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Emerging from Isis genocide, Yazidis in Armenia open temple

In the opening part of her new series, Lemma Shehadi, this year’s winner of The Independent’s Rupert Cornwell prize for foreign journalism, travels to Aknalich, Armenia, to report on the opening of the biggest Yazidi temple in the world and finds a community attempting a renaissance  

Armenian president: 'ready to stand between police and protesters'

 Armen Sarkissian, who helped design Tetris, has played key mediator role in recent upheaval

Who is Armenia's protest leader and probable next prime minister

Former journalist and permanent revolutionary looks set to achieve a long-time goal

German MPs get police protection after Armenia 'genocide' vote

Politicians of Turkish origin warned not to travel to Turkey or risk personal security

The 15 worst countries to be gay in Europe

Predominantly post-Soviet states such as Azerbaijan, Russia and Armenia are the least LGBTI-friendly in Europe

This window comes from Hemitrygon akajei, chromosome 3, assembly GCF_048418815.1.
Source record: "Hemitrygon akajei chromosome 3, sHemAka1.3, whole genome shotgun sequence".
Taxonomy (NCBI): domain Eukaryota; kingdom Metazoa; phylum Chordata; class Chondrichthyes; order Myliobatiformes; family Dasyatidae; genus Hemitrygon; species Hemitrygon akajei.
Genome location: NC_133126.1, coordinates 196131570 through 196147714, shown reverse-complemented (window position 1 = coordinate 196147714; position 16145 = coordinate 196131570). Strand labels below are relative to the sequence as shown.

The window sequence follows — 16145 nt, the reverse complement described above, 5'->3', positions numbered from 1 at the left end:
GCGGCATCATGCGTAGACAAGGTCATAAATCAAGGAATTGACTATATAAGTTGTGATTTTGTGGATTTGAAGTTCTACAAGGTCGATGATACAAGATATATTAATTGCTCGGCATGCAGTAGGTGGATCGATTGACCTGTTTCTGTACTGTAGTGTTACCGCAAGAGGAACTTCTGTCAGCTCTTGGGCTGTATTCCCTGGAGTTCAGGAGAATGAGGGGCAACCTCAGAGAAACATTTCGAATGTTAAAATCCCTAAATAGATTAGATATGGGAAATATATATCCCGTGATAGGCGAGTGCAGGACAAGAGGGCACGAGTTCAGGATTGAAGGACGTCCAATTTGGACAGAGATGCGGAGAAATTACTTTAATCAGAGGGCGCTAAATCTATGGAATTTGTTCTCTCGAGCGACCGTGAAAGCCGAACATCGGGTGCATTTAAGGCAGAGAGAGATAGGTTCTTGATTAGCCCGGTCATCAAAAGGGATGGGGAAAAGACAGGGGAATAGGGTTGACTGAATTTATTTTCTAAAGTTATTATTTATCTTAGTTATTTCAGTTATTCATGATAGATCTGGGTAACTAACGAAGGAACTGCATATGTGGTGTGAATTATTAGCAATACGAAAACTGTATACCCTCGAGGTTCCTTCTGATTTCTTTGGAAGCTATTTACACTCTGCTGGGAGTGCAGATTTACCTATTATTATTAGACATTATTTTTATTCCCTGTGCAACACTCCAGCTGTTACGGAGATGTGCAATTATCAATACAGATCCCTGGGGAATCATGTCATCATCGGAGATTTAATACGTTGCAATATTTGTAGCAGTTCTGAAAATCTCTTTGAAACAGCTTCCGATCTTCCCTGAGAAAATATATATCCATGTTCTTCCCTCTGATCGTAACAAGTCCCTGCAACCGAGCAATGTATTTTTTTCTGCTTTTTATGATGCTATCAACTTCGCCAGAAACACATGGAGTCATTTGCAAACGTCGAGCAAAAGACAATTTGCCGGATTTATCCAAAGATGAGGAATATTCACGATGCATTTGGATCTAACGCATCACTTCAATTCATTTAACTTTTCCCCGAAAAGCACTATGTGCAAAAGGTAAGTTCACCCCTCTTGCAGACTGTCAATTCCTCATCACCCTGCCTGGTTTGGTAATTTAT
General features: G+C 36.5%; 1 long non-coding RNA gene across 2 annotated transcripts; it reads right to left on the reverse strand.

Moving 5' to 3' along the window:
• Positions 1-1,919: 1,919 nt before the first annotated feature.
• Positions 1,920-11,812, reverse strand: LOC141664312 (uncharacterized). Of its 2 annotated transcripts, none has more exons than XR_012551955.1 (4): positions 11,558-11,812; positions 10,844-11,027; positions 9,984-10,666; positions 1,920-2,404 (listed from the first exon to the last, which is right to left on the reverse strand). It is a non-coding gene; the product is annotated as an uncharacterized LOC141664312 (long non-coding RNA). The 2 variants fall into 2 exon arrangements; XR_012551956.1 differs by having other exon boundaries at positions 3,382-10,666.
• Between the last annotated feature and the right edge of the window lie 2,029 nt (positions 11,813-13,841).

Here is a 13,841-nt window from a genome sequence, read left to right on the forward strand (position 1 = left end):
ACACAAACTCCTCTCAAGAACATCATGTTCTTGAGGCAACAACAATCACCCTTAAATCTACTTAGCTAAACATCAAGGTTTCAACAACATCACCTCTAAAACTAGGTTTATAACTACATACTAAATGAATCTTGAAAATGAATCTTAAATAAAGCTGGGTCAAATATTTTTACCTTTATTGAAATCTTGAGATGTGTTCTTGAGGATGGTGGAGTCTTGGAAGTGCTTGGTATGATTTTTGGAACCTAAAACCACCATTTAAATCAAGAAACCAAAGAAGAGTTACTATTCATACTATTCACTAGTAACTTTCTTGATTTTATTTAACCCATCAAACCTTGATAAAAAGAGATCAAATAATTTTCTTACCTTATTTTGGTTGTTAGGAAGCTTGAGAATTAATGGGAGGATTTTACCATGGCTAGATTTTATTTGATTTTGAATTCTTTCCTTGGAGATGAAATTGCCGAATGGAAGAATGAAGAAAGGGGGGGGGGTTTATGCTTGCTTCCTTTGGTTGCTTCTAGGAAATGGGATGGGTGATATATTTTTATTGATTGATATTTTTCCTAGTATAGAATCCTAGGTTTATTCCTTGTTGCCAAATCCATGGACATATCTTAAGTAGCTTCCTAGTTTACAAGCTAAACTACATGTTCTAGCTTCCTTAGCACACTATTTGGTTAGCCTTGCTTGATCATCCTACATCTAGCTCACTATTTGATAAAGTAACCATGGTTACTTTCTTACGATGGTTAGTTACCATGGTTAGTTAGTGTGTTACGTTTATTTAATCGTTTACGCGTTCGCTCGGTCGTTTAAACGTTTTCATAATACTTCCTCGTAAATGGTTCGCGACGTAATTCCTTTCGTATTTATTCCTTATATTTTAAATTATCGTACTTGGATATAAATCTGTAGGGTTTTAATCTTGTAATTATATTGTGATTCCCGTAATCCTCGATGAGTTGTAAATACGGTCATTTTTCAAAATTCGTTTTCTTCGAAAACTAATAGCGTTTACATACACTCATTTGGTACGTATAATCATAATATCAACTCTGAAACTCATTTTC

More than one in 10 nuclear power plants at risk from earthquakes

Many stations are in countries that would be less able than Japan to cope with disasters

Bar Balto, By Faïza Guène, trans. Sarah Ardizzone

One frequently-used metaphor for translation describes it as a sophisticated kind of ventriloquism – fooling you into thinking you're hearing one person's voice, while it's the voice of some invisible other. For a superlative example of translator-as-ventriloquist, discover Sarah Ardizzone and her work on the young French writer Faïza Guène. In this, their third collaboration, Ardizzone isn't merely performing the usual translator's trick of standing in the shadows and rendering an English-language voice – she's throwing 11 voices at once.